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Publication numberUS6391935 B1
Publication typeGrant
Application numberUS 09/495,192
Publication dateMay 21, 2002
Filing dateJan 31, 2000
Priority dateJan 31, 2000
Fee statusPaid
Also published asCA2398507A1, CA2398507C, EP1268596A2, WO2001057104A2, WO2001057104A3
Publication number09495192, 495192, US 6391935 B1, US 6391935B1, US-B1-6391935, US6391935 B1, US6391935B1
InventorsStanley L. Hager, Veril C. Jividen, Sebastien P. Triouleyre, Faouzi Joulak
Original AssigneeBayer Antwerp, N.V.
Export CitationBiBTeX, EndNote, RefMan
External Links: USPTO, USPTO Assignment, Espacenet
Viscoelastic polyurethane foams
US 6391935 B1
Abstract
Viscoelastic foams and a process for making them are disclosed. The foams are produced with a unique isocyanate-reactive mixture that includes a low equivalent weight polyol and from about 15 to about 70 wt. % of a polyester or polyoxyalkylene monol having a number average equivalent weight greater than about 1000. The monol is the key to formulating excellent viscoelastic foams over a broad range of processing conditions and isocyanate indices. A “reactive” monol gives TDI-based viscoelastic foams with improved “hand feel” and reduced levels of residual toluenediamines.
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Claims(29)
We claim:
1. A viscoelastic polyurethane foam which comprises the reaction product of water, a surfactant, one or more catalysts, a polyisocyanate, and an isocyanate-reactive mixture comprising:
(a) a polyester or polyoxyalkylene monol having a number average equivalent weight greater than about 1000 and an OH number less than about 56;
(b) a polyester or polyoxyalkylene polyol having a number average equivalent weight less than about 600 and an OH number greater than about 94; and
(c) optionally, a chain extender or crosslinker;
wherein the monol comprises from about 15 to about 70 wt. % of the isocyanate-reactive mixture;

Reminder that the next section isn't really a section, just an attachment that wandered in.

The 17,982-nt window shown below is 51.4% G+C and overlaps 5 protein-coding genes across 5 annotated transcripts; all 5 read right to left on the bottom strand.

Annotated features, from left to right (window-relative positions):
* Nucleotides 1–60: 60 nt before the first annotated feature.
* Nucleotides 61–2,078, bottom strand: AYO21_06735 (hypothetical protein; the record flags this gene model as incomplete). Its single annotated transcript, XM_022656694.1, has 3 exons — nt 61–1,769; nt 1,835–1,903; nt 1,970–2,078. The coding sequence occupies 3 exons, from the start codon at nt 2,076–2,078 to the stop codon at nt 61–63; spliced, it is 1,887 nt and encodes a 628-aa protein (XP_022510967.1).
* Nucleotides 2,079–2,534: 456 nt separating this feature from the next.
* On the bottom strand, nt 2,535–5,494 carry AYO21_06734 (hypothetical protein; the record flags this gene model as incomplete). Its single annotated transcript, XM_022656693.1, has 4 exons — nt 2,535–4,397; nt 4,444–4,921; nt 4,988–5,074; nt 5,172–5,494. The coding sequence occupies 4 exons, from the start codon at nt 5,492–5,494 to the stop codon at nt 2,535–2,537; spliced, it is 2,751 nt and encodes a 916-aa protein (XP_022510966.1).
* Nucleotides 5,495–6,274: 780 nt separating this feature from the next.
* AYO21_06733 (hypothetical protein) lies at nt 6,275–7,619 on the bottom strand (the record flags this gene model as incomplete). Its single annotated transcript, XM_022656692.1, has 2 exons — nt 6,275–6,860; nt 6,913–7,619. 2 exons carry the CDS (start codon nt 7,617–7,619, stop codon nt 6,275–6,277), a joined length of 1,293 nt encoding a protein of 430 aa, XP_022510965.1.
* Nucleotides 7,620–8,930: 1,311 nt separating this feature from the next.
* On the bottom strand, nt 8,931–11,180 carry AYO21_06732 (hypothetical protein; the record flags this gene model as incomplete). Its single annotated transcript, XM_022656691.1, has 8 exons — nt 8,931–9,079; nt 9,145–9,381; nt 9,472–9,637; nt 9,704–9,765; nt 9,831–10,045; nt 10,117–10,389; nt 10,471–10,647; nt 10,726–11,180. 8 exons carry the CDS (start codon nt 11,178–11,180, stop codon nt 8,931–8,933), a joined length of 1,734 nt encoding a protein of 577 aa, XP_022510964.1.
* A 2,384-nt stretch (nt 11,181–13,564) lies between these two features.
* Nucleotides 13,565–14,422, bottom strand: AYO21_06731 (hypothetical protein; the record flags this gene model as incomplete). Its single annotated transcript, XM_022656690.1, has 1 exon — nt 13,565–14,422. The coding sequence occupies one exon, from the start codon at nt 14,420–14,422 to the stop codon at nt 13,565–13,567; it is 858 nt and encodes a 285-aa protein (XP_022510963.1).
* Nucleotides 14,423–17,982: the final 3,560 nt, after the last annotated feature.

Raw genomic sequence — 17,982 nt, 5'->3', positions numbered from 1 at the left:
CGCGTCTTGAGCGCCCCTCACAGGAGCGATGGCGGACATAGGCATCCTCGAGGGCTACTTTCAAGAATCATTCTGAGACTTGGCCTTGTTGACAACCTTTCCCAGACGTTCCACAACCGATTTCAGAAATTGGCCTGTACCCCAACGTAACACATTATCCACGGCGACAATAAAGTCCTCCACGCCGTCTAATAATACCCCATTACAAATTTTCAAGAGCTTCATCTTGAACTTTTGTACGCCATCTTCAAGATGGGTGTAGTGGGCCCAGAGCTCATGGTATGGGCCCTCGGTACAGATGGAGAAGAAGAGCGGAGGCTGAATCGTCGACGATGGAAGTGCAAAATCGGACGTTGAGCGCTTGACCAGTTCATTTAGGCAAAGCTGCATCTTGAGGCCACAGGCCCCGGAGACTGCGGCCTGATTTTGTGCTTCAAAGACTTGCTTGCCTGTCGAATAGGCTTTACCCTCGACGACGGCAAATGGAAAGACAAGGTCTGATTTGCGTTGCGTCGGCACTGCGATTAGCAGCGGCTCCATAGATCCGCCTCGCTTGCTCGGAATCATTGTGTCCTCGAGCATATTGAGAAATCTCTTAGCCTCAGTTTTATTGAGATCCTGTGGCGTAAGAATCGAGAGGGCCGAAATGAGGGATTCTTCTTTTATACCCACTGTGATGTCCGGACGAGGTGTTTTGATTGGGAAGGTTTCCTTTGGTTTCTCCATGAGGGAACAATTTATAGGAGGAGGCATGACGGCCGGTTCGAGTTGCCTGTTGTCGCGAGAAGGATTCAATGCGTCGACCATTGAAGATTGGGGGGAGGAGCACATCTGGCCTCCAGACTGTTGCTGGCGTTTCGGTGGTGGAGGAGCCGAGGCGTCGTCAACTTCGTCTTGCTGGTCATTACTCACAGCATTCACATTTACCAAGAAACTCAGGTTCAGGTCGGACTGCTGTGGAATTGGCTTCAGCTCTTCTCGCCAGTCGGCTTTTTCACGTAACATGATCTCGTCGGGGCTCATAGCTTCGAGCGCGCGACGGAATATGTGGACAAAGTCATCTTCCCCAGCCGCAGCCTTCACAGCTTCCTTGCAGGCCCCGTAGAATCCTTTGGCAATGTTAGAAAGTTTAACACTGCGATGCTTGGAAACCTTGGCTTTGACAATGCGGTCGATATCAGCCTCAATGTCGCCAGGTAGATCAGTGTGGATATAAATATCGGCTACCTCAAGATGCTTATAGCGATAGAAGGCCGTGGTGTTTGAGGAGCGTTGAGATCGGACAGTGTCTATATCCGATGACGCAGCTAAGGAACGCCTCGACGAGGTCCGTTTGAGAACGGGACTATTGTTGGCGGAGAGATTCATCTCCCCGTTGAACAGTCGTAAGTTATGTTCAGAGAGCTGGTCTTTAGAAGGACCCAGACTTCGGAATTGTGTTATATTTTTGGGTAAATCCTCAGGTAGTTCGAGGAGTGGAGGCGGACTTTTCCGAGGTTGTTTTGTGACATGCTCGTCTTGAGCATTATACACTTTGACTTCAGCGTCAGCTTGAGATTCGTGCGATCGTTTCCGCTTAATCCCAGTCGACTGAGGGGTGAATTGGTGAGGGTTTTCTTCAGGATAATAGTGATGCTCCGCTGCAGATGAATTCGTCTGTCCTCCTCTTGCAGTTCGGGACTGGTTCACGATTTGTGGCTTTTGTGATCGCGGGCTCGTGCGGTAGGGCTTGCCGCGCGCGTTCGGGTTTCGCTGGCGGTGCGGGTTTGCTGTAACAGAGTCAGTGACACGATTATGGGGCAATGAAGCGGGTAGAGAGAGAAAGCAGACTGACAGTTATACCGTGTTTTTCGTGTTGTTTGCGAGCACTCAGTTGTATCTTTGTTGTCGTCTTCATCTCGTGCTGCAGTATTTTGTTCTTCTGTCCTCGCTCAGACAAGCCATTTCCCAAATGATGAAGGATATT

wherein the foam is produced at an isocyanate index of at least 90; and
wherein the foam has a resilience less than about 15%.
2. The foam of claim 1 having a 90% compression set less than about 15%.
3. The foam of claim 1 wherein the monol is a polyoxypropylene monol having a number average equivalent weight greater than about 1500.
4. The foam of claim 1 wherein the monol comprises at least about 25 wt. % of the isocyanate-reactive mixture.
5. The foam of claim 1 having a resilience less than about 5%.
6. The foam of claim 1 wherein the monol has a primary hydroxyl end group content within the range of about 15 to about 50%.
7. The foam of claim 1 wherein the monol has a primary hydroxyl end group content greater than about 50%.
8. The foam of claim 7 wherein the monol has a primary hydroxyl end group content greater than about 90%.
9. The foam of claim 1 wherein the polyol is a copolymer of ethylene oxide and propylene oxide having an oxyethylene content within the range of about 5 to about 50 wt. %.
10. The foam of claim 1 wherein the chain extender or crosslinker has a number average molecular weight less than about 200 and is used in an amount within the range of about 0.1 to about 5 wt. % based on the amount of isocyanate-reactive mixture.
11. The foam of claim 1 further comprising from about 0.1 to about 30 wt. % of a plasticizer.
12. The foam of claim 7 having a non-oily “hand feel.”
13. The foam of claim 7 having a compression load deflection (40% CLD) value, measured at the first compression cycle, within the range of about 0.7 to about 1.5 kPa.
14. A viscoelastic polyurethane foam which comprises the reaction product of water, a surfactant, one or more catalysts, toluene diisocyanate, and a polyether mixture comprising:
(a) a polyoxyalkylene monol having a number average equivalent weight greater than about 1000 and an OH number less than about 56;
(b) a polyoxyalkylene polyol having a number average equivalent weight less than about 600 and an OH number greater than about 94;
(c) optionally, a chain extender or crosslinker;
wherein the monol comprises from about 20 to about 60 wt. % of the isocyanate-reactive mixture;
wherein the foam is produced at an isocyanate index of at least 95; and
wherein the foam has a resilience less than about 15%.